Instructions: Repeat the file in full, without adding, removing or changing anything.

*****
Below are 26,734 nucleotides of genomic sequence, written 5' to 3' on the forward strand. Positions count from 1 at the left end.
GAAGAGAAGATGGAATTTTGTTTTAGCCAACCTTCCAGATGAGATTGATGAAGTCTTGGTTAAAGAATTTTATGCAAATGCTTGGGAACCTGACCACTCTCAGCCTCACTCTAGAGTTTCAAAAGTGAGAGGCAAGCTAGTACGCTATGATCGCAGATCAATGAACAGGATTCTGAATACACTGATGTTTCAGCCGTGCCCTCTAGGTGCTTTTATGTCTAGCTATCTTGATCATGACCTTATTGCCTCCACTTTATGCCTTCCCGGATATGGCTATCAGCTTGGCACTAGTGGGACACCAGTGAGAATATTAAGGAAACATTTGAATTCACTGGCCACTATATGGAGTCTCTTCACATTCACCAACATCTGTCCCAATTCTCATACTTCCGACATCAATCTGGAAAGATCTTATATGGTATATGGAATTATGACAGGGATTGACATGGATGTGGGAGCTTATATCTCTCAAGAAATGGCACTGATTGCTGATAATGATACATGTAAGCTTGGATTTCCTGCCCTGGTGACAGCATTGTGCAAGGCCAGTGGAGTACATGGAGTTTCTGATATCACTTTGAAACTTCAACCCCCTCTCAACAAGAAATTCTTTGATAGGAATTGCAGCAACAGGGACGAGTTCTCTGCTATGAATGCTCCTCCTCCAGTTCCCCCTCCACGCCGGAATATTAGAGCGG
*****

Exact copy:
Below are 26,734 nucleotides of genomic sequence, written 5' to 3' on the forward strand. Positions count from 1 at the left end.
GAAGAGAAGATGGAATTTTGTTTTAGCCAACCTTCCAGATGAGATTGATGAAGTCTTGGTTAAAGAATTTTATGCAAATGCTTGGGAACCTGACCACTCTCAGCCTCACTCTAGAGTTTCAAAAGTGAGAGGCAAGCTAGTACGCTATGATCGCAGATCAATGAACAGGATTCTGAATACACTGATGTTTCAGCCGTGCCCTCTAGGTGCTTTTATGTCTAGCTATCTTGATCATGACCTTATTGCCTCCACTTTATGCCTTCCCGGATATGGCTATCAGCTTGGCACTAGTGGGACACCAGTGAGAATATTAAGGAAACATTTGAATTCACTGGCCACTATATGGAGTCTCTTCACATTCACCAACATCTGTCCCAATTCTCATACTTCCGACATCAATCTGGAAAGATCTTATATGGTATATGGAATTATGACAGGGATTGACATGGATGTGGGAGCTTATATCTCTCAAGAAATGGCACTGATTGCTGATAATGATACATGTAAGCTTGGATTTCCTGCCCTGGTGACAGCATTGTGCAAGGCCAGTGGAGTACATGGAGTTTCTGATATCACTTTGAAACTTCAACCCCCTCTCAACAAGAAATTCTTTGATAGGAATTGCAGCAACAGGGACGAGTTCTCTGCTATGAATGCTCCTCCTCCAGTTCCCCCTCCACGCCGGAATATTAGAGCGG